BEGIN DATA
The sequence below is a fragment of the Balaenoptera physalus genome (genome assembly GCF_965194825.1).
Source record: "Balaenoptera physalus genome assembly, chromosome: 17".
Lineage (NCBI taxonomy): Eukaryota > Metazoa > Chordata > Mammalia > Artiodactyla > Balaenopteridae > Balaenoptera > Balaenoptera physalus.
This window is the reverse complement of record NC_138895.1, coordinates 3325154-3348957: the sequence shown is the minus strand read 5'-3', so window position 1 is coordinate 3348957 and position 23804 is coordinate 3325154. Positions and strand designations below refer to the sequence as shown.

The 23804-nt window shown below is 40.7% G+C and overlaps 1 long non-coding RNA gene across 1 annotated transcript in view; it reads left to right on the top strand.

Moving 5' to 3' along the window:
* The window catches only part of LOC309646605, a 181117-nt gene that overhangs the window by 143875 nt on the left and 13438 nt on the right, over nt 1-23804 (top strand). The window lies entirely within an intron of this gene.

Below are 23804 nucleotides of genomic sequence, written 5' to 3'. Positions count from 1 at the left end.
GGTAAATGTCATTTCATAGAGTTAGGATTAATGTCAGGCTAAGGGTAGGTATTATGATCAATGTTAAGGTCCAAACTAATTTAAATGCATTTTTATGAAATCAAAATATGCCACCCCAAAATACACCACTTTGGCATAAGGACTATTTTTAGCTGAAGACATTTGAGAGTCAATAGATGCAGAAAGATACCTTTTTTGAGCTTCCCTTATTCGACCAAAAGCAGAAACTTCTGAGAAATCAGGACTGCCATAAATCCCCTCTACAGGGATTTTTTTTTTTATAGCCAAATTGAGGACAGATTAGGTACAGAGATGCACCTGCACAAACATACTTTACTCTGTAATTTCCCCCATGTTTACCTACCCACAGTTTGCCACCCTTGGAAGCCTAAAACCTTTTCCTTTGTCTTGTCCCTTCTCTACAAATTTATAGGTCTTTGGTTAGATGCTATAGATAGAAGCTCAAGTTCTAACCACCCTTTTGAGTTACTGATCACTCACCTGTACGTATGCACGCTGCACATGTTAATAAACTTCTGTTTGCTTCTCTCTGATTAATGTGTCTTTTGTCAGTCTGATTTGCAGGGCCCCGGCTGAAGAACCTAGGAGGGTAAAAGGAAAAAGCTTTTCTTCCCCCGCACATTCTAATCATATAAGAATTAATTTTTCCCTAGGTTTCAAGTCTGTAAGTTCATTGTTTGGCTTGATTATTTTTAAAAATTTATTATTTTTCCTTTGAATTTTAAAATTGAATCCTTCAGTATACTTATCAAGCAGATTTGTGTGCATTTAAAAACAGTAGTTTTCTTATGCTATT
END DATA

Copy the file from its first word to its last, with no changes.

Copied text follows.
The sequence below is a fragment of the Balaenoptera physalus genome (genome assembly GCF_965194825.1).
Source record: "Balaenoptera physalus genome assembly, chromosome: 17".
Lineage (NCBI taxonomy): Eukaryota > Metazoa > Chordata > Mammalia > Artiodactyla > Balaenopteridae > Balaenoptera > Balaenoptera physalus.
This window is the reverse complement of record NC_138895.1, coordinates 3325154-3348957: the sequence shown is the minus strand read 5'-3', so window position 1 is coordinate 3348957 and position 23804 is coordinate 3325154. Positions and strand designations below refer to the sequence as shown.

The 23804-nt window shown below is 40.7% G+C and overlaps 1 long non-coding RNA gene across 1 annotated transcript in view; it reads left to right on the top strand.

Moving 5' to 3' along the window:
* The window catches only part of LOC309646605, a 181117-nt gene that overhangs the window by 143875 nt on the left and 13438 nt on the right, over nt 1-23804 (top strand). The window lies entirely within an intron of this gene.

Below are 23804 nucleotides of genomic sequence, written 5' to 3'. Positions count from 1 at the left end.
GGTAAATGTCATTTCATAGAGTTAGGATTAATGTCAGGCTAAGGGTAGGTATTATGATCAATGTTAAGGTCCAAACTAATTTAAATGCATTTTTATGAAATCAAAATATGCCACCCCAAAATACACCACTTTGGCATAAGGACTATTTTTAGCTGAAGACATTTGAGAGTCAATAGATGCAGAAAGATACCTTTTTTGAGCTTCCCTTATTCGACCAAAAGCAGAAACTTCTGAGAAATCAGGACTGCCATAAATCCCCTCTACAGGGATTTTTTTTTTTATAGCCAAATTGAGGACAGATTAGGTACAGAGATGCACCTGCACAAACATACTTTACTCTGTAATTTCCCCCATGTTTACCTACCCACAGTTTGCCACCCTTGGAAGCCTAAAACCTTTTCCTTTGTCTTGTCCCTTCTCTACAAATTTATAGGTCTTTGGTTAGATGCTATAGATAGAAGCTCAAGTTCTAACCACCCTTTTGAGTTACTGATCACTCACCTGTACGTATGCACGCTGCACATGTTAATAAACTTCTGTTTGCTTCTCTCTGATTAATGTGTCTTTTGTCAGTCTGATTTGCAGGGCCCCGGCTGAAGAACCTAGGAGGGTAAAAGGAAAAAGCTTTTCTTCCCCCGCACATTCTAATCATATAAGAATTAATTTTTCCCTAGGTTTCAAGTCTGTAAGTTCATTGTTTGGCTTGATTATTTTTAAAAATTTATTATTTTTCCTTTGAATTTTAAAATTGAATCCTTCAGTATACTTATCAAGCAGATTTGTGTGCATTTAAAAACAGTAGTTTTCTTATGCTATT